The attic smelled old, heavy with dust and the floor creaked. It was summer (I think) and I was probably eleven or twelve. The light was golden brown and thick as I rummaged through boxes. Probably my cousin Chris was with me, but I not sure and I might have been alone. Then I found it. A box. A box of treasure. A box full of Hardy Boy books. These weren’t the garish blue and illustrated covers from the seventies, these were old: beige thick hardcovers that had no pictures on them but that smelled exciting. I’m sure I had to ask permission to take them, but I don’t remember that either. I know that they had been my Uncle Jim’s and I probably read all of them by the end of the summer. That moment of discovery, breathing in the rich scent of old books that had been packed up, forgotten and were now set free once again . . . I remember that moment in the way you always remember such moments: thickly and with a churning of excitement in my stomach. I don’t know if I loved the smell of old books before that moment, but the discovery of my Uncle’s books nearly thirty years ago in the attic of the Williams Family Country Store (my family’s store) haunts each time I smell old books.1
Have you ever held a book close to your face and inhaled deep, taking in all those words and history and time? For me, the smell of time is an old book.
I recently found My mother recently sent me a copy of a brochure for the Williams Family Store and it reminded me of just how central that building was to my life, despite the long distance nature of that relationship after my parents moved us away from York when I was seven. The brochure is from a later period of time, probably close to the time my grandparents decided to sell the store when I was in my twenties. My reaction to the news that they were selling the store was one of sudden, punch-in-the-gut loss. Sadness and anger came later, but initially I felt only loss. The odd thing is that I don’t have many actual memories of the store or the building from when I was young. I remember, when my cousin had an apartment in the building and I stayed with him and there were pretty girls and we stayed up too late smoking and drinking and we watched movies and I fell in love that night—in the way only young twenty-somethings can fall in love—with a girl I’d never see again and who turned me on to Kahlil Gibran. But when I think back to my younger years, my childhood, I find only fragments and even those tend to be obscured, like I’m looking at them through thick, warped glass:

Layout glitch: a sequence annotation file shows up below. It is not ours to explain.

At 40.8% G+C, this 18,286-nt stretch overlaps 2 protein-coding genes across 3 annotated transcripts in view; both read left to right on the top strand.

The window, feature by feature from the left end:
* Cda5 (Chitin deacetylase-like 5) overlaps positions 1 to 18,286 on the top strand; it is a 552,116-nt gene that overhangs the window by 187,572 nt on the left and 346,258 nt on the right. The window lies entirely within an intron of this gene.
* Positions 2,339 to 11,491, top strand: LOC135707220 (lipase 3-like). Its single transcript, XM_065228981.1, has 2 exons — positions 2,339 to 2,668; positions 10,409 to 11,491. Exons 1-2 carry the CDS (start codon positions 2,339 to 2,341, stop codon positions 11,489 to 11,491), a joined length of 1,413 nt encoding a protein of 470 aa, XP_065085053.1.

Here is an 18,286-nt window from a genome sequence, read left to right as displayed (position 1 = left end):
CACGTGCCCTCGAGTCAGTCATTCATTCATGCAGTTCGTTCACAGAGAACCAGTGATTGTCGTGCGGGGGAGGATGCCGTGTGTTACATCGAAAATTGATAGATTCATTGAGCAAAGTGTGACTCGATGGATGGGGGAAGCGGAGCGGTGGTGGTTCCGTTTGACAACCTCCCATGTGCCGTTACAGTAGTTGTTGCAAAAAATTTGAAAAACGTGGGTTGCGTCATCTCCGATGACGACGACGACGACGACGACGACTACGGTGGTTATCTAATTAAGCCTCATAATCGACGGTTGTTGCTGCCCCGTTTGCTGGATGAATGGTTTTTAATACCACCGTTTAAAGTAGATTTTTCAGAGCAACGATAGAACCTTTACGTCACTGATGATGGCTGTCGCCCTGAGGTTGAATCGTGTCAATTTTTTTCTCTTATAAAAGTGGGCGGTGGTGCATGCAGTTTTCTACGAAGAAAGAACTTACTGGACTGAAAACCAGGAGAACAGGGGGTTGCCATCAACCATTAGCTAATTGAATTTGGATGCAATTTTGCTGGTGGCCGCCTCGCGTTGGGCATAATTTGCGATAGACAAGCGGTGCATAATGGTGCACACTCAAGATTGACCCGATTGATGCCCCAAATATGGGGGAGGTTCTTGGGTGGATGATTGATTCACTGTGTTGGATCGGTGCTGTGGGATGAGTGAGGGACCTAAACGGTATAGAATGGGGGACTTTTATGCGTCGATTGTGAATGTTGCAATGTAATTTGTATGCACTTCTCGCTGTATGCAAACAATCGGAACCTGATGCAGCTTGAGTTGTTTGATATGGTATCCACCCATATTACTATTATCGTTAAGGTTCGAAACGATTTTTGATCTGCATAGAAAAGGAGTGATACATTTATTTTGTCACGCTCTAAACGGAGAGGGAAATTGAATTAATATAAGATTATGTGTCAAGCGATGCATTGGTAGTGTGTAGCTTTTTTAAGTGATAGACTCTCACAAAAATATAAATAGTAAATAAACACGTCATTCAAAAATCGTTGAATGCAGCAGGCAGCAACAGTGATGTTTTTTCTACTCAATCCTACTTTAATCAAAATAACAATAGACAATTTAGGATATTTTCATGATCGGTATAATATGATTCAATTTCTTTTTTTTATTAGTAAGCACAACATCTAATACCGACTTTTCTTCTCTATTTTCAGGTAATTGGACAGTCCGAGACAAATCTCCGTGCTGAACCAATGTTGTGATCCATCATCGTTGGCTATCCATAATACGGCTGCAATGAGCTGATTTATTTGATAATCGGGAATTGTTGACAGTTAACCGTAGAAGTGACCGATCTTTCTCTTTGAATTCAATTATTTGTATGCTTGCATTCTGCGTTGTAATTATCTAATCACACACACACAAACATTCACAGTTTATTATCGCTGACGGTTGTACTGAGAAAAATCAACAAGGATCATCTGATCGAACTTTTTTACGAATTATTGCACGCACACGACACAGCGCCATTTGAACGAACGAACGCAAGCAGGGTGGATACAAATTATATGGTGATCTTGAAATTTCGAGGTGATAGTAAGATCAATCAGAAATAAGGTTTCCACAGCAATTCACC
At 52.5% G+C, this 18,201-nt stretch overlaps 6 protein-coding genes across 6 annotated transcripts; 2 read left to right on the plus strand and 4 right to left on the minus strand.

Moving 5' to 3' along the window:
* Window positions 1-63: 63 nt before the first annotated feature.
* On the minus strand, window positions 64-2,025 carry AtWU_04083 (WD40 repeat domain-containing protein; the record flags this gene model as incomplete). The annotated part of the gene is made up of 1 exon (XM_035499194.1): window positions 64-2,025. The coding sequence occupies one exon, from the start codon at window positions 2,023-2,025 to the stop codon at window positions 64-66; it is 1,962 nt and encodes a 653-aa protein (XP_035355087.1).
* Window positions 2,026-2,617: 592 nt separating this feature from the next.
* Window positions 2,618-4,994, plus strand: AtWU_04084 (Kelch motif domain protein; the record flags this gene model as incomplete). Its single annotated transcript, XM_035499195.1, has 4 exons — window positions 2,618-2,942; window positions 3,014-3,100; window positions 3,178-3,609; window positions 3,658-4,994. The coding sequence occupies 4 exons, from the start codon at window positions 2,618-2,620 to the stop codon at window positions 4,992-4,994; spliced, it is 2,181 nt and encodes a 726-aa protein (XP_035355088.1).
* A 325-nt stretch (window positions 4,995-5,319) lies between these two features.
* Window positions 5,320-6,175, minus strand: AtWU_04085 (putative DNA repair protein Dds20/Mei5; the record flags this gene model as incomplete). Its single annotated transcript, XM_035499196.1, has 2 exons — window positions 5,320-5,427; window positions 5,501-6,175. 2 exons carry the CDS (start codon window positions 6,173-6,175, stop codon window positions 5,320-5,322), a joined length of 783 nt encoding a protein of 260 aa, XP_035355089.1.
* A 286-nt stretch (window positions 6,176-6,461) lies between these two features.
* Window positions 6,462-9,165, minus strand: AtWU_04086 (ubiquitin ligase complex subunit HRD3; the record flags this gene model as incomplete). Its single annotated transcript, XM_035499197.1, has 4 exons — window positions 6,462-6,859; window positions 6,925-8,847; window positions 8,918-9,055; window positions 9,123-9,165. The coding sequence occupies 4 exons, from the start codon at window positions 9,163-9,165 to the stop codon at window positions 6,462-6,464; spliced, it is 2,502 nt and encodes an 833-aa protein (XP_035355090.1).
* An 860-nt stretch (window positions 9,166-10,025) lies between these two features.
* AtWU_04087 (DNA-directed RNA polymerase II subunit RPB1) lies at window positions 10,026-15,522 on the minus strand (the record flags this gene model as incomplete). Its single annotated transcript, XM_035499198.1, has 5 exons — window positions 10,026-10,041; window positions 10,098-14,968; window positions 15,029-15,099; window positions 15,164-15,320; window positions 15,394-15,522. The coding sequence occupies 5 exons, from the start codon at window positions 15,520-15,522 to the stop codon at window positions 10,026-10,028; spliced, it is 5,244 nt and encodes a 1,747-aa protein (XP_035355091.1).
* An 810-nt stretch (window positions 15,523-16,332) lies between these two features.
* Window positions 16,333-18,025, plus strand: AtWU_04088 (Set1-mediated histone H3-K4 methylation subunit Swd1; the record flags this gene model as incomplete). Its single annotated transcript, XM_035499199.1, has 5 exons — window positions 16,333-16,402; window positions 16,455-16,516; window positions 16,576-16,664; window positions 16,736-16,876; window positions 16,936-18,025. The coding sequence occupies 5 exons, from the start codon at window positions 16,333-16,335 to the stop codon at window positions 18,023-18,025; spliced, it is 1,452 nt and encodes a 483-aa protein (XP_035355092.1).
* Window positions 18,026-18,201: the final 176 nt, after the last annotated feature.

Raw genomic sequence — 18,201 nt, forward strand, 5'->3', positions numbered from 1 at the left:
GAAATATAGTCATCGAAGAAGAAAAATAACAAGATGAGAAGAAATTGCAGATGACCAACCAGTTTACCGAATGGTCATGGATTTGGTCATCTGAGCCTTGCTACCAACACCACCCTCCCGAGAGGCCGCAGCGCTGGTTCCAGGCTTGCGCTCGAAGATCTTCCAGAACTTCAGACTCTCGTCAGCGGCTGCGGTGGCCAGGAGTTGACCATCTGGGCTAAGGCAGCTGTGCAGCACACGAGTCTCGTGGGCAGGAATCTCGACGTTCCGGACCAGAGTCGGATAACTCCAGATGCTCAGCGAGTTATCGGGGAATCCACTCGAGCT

floorboards creaking / my grandfather behind the counter / hiding in the racks of clothes /
Mostly I remember a feeling of safety and rightness. There was an utter appropriateness to the store and the building, to visiting my great-grandmother in her apartment above the store, to knowing that the town knew our family through this portal. I felt pride and ownership. Though my grandparents owned the store, it was the Williams Family Store, so that meant it was partly mine. Or I was partly its. Warmth and safety and love wrapped into the shape of a general store and apartments and hallways that always smelled of another time, connecting me to a past I was too busy being a child to appreciate and too wrapped up in my Hardy Boy adventures to really get to know.
I miss the store, those hallways, that attic. I miss the boy whose summer could shine golden from the simple act of finding a box of books.
On this day..
- Love Bursting Like a Chestburster - 2010
- This is Bad, This is Real Bad - 2009
- Really, what kind of "journalism" is this? - 2005
- No title title - 2005
- An interesting Freudian slip: several times when writing this entry, I have typed “story” instead of “store.” [↩]